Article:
What can someone learn about the Middle East from a can of beans and a box of Kellogg’s Corn Flakes?
Quite a bit, it turns out.
“Food is a great leveler, people understand food,” said Sue Dyke, program coordinator of the University of Pennsylvania Museum’s International Classroom (IC) Program. Thus a can of beans—a breakfast staple in many Arab countries—shows how traditions endure into the modern era, while the pictures and legends on the Egyptian corn flakes box show how foreign influences are incorporated into other cultures.
Since 1962, IC has used food and other aspects of material culture as part of its educational mission to introduce Philadelphians from six to 60 to the world and its peoples.
“It is the first program devoted to multicultural education in the country, and it is a model for such programs,” Dyke said. “Our motto is ‘Building bridges between cultures.’”
Besides material culture, IC also gives children and adults hands-on experience with world cultures through workshops focusing on arts and crafts. “We’ve had drumming workshops, dance, paper cutting, and Japanese tea ceremonies,” she said.
Children also get exposed to the subject of archaeology. “We’ve had Penn graduate students go out to a school in New Jersey and create a dig—teachers buried chicken bones in various places and had the kids dig them up.”
And the program offers person-to-person cross-cultural experiences as well. IC trains international students and scholars to give age-appropriate presentations about their countries and cultures to groups throughout the Philadelphia region. “I’ve had students saying they had a better time doing this than they do [serving as teaching assistants],” said Dyke. “We’ve had people who have been in the program for years. They’re very loyal.”
They are also an integral part of an IC program called “Cultures Past and Present,” which brings school groups to the Museum to meet people from a culture or country whose ancient artifacts are on display.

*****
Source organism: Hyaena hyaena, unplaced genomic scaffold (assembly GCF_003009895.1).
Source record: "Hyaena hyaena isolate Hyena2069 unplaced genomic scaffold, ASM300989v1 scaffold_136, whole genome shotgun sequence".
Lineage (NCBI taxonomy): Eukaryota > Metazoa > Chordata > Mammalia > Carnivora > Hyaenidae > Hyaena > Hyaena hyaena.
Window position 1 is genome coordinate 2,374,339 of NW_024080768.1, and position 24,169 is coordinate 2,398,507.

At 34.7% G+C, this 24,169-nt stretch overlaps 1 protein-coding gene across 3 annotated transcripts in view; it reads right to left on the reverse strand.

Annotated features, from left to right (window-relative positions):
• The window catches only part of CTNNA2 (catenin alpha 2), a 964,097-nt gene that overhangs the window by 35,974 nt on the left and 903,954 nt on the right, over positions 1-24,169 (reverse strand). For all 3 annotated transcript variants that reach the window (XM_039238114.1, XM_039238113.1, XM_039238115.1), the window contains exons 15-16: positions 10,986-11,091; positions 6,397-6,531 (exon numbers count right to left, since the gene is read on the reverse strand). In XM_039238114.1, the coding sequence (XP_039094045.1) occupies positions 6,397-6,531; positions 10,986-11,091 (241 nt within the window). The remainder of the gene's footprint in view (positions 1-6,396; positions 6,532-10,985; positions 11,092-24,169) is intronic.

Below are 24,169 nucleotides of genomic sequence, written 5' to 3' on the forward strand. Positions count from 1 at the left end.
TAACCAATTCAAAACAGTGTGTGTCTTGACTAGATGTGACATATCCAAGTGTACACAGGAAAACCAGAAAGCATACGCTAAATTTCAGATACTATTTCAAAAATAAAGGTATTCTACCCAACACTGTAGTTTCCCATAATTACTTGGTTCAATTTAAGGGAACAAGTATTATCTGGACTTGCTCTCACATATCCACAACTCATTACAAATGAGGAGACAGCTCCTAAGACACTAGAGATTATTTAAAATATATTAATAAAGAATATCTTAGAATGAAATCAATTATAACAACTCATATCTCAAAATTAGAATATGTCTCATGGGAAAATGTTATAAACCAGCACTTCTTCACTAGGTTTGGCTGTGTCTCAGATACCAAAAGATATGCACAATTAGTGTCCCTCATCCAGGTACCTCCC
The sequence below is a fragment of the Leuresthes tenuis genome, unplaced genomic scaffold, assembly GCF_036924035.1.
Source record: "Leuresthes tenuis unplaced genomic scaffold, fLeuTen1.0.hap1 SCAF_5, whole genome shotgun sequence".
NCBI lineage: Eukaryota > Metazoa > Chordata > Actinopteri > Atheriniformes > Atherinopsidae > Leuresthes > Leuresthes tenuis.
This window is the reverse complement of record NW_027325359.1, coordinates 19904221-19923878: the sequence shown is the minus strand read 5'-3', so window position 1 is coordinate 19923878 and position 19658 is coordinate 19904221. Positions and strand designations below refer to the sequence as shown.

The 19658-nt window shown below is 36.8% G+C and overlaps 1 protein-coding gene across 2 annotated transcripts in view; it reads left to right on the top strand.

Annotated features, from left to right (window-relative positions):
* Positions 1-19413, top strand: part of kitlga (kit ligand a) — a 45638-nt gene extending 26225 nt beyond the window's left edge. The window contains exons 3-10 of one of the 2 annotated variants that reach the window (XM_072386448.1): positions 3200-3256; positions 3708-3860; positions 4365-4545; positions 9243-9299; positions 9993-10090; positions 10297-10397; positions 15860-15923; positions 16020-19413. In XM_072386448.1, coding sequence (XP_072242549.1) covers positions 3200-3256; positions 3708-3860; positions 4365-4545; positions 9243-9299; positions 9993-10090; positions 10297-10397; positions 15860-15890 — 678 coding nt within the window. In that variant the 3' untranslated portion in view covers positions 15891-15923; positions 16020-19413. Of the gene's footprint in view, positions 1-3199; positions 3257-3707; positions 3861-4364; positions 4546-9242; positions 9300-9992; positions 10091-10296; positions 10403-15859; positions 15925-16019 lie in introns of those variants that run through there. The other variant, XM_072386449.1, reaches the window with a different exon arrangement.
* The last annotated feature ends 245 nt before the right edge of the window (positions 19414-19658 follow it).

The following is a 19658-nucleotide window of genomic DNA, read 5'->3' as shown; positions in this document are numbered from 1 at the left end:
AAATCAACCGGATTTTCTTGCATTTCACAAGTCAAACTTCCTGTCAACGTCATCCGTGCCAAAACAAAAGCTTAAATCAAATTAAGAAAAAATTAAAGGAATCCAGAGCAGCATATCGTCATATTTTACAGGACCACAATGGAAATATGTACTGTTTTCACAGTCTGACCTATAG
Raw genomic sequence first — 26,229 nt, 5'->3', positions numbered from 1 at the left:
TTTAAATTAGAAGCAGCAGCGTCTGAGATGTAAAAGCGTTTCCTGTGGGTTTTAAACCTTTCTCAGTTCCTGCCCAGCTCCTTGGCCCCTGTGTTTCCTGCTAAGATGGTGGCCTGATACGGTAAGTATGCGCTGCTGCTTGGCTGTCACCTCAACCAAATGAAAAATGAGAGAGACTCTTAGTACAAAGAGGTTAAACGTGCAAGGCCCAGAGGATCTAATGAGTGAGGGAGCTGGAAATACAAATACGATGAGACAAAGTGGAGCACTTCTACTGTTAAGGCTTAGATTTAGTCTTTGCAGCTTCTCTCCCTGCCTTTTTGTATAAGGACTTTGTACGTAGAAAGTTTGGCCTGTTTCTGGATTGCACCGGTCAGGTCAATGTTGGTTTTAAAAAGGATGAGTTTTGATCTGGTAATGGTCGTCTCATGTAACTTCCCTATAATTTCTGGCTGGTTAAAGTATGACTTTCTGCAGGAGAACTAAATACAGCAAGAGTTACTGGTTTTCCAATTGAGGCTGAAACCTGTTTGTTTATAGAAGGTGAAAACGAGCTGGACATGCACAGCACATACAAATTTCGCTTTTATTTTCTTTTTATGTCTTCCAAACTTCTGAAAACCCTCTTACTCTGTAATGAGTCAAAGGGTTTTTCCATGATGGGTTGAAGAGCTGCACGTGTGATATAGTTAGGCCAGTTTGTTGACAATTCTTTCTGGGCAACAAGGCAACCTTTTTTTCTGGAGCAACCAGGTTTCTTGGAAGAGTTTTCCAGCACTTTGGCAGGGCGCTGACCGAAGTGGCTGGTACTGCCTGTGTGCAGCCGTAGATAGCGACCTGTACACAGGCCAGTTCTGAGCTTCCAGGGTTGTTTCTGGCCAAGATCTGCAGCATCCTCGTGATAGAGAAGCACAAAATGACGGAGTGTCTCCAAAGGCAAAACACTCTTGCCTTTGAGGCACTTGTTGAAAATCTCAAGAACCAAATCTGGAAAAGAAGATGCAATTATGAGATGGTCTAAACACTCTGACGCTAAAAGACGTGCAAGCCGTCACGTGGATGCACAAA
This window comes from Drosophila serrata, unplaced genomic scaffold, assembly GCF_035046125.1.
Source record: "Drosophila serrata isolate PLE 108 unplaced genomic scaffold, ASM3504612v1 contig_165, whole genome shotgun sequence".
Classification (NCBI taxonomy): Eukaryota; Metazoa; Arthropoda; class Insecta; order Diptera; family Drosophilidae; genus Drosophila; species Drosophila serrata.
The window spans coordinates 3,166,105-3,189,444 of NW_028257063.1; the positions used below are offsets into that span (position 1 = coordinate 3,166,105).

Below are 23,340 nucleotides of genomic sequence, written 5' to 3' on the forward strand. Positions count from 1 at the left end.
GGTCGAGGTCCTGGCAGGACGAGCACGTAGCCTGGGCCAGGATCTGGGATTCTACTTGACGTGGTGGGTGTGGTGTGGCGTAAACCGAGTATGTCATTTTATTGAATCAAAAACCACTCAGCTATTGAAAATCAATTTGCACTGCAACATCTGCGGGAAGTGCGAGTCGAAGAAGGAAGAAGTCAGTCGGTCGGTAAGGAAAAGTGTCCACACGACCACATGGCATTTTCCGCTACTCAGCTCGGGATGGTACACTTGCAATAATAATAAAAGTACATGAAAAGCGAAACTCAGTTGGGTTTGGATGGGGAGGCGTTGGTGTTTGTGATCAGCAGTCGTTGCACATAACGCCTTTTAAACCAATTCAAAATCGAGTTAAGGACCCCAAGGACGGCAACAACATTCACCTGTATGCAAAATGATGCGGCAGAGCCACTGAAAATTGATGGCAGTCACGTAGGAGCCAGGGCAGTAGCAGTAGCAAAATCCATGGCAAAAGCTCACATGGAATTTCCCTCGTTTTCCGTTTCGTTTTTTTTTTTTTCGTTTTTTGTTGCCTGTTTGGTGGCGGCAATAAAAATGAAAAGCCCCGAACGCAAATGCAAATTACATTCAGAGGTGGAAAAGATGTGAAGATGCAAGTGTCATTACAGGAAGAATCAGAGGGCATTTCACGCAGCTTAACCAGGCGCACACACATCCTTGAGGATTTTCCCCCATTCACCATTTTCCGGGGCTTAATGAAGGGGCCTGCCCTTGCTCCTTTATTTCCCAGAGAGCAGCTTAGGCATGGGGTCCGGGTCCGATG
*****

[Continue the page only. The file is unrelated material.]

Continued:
Sometimes, some confusion develops between past and present. “A child asked one of our Egyptian students, ‘Are any of your relatives mummies?’” Dyke said. “Our Native American speaker always gets asked, ‘Do you know the Pilgrims?’”
But most of the questions focus on the stuff of everyday life: What’s family life like? What’s school like? What do you do for entertainment?
“The idea is to show that there are similarities and differences between people, and you don’t have to be afraid of the differences,” Dyke said.
That includes getting students from abroad acclimated to life in the United States. Each fall, IC hosts a welcoming reception for international students attending more than 40 colleges and universities from Scranton to Wilmington.
IC has hosted the reception for more than a quarter century. “The National Association of Foreign Student Advisors is using our reception as a national model,” Dyke said.
IC began as an independent organization that worked with the Museum’s Education Department to promote cultural understanding. Though it was housed in the Museum, the group was run completely by outside volunteers until the mid-1980s, when it was incorporated into the Education Department. Even though the program is now a part of the Museum’s operations, Dyke said it still does its own fundraising. “The Museum affiliation gives us a stable [operating] environment and the prestige of Penn,” she said.
Originally published on May 1, 2003